Breakfast and Books: The Challenge of Choosing

Why do we think anyone can pick the perfect book list?


Think about breakfast. You probably had to choose what you had for breakfast this morning. You opened your refrigerator or your cupboard and looked at what you had and made a selection. You probably considered the flavors of the foods or how complicated they would be to make. You used prior information to group them based on your assumptions about them and then identify which groups and subgroups would best meet your morning food desires.


But can we use the same decision making process when building a literary canon? Can we pick what books to read and what books to hold valuable the same we choose our breakfast in the morning?

The short answer is “No.” We cannot just open our libraries and pull out what we want to throw in our canon. Not unless we have libraries of infinite space and infinite resources that contain every text ever written. Oh, and we will have had to read them all and have a perfect understanding of the definition and purpose of literature.

So why do we try so hard to create lists of the best or most important or most valuable books of all time? The answer likely stems from our very human desire to sort everything in our own lives. Humans process information by categorizing sensations and reacting based on the applied labels. In the case of reading, it is much easier to accept that a poem or a novel is good if it is included on a list titled “The Best Books of All Time.” Consider a recommendation from a friend: if you trust that your friend has good taste, you are likely to assume that their suggestion is good and worthwhile.

Of course, turning to and accepting any list similar to our imaginary “The Best…,” reveals a further reality of contemporary culture’s effect on the individual: the desire to maximize the value of time. When delving through the mountains of content on the Internet, you are more likely to find articles or lists explaining how or guiding you to improve your life by making it more fulfilling or rewarding. Often writers suggest that it is essential to take the time to read a good book. But what constitutes a good book? Surely, these writers could not mean any old book because then how would you know you were gaining the ultimate fulfillment?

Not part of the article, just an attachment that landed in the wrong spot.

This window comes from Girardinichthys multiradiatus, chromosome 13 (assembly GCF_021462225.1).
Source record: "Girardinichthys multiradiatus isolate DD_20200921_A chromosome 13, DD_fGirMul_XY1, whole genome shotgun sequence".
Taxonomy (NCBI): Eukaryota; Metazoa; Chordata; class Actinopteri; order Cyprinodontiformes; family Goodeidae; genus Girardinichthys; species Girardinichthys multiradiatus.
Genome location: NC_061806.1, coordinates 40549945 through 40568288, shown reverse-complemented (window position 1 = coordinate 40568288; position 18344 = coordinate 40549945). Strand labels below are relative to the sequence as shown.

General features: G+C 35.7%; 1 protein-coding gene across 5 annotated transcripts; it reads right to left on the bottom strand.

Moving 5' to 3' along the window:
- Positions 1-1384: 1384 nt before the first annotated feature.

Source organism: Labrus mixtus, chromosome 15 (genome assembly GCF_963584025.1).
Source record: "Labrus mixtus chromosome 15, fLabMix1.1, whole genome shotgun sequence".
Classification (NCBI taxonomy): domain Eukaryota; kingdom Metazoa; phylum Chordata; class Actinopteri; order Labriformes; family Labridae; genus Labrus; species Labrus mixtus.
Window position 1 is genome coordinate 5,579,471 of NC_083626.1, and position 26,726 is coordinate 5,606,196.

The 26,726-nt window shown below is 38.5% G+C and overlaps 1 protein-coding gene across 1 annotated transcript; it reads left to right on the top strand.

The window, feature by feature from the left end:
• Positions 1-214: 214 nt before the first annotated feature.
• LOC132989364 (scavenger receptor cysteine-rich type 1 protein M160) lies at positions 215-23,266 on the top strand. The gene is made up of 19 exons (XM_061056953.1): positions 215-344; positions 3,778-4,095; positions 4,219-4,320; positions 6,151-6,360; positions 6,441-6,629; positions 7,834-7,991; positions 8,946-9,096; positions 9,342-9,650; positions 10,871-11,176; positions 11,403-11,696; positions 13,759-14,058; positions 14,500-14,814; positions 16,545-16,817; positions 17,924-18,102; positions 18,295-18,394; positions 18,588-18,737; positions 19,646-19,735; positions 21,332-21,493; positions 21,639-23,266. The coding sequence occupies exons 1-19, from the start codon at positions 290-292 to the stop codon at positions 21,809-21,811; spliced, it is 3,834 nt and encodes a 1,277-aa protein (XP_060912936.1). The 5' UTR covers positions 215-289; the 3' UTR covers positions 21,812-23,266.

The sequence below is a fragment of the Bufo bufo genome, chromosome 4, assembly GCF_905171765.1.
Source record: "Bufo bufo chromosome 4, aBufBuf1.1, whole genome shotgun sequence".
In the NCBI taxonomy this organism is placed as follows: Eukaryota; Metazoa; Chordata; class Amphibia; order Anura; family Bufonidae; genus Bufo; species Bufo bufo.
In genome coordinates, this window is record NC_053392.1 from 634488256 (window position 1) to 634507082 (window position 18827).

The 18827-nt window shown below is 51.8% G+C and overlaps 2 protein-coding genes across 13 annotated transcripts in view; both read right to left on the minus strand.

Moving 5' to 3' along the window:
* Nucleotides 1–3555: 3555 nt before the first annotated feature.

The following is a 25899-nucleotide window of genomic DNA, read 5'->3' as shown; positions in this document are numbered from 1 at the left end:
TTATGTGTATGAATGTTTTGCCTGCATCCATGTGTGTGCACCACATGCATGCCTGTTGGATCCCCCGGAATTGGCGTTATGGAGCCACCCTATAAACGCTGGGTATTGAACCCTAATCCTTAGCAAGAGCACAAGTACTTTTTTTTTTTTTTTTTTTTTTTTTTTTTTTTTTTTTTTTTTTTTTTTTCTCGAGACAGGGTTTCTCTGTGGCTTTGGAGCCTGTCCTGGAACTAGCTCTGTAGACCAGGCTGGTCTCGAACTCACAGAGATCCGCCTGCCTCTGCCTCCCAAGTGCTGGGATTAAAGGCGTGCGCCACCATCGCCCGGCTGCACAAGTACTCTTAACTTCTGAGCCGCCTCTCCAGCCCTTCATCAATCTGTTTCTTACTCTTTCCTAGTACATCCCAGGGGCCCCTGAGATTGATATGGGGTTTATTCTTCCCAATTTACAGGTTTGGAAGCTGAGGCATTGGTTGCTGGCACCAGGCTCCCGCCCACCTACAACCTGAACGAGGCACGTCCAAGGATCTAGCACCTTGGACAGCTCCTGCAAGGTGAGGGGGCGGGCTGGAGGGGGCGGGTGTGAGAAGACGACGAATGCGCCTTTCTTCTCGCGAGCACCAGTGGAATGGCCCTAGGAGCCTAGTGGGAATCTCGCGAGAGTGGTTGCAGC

Unfortunately, most of us have lost the confidence to choose a good book for ourselves out this fear that the book we choose might not make our lives better in the ways we would like it to. So, we look to what the experts, the critics have to say. We let them choose for us because we recognize, at some level, that we know less about books than we do about breakfast. In letting go of our right to choose, we empower the critics under the assumption that they know, that they know all there is to know about what makes good literature so damn good.

But, if we step back and consider for a moment the reasons why we can’t create a literary canon, then we will see that these same limitations ultimately apply to the best critics of the Western Tradition, from T. S. Eliot to Harold Bloom. None of them have read every work ever published and none of them are such masters of taste that their preferences can possibly apply to every possible reader. So, for the most part these men, because so often they are men, pick the texts they like, the texts that they relate to, and they tell us that these are the best choices out of the history of the West.

Of course, they don’t stick around after making their suggestion to see how you like it; they have to go eat their favorite breakfast.

This post is a part of SUNY Geneseo’s Canonicity Project.

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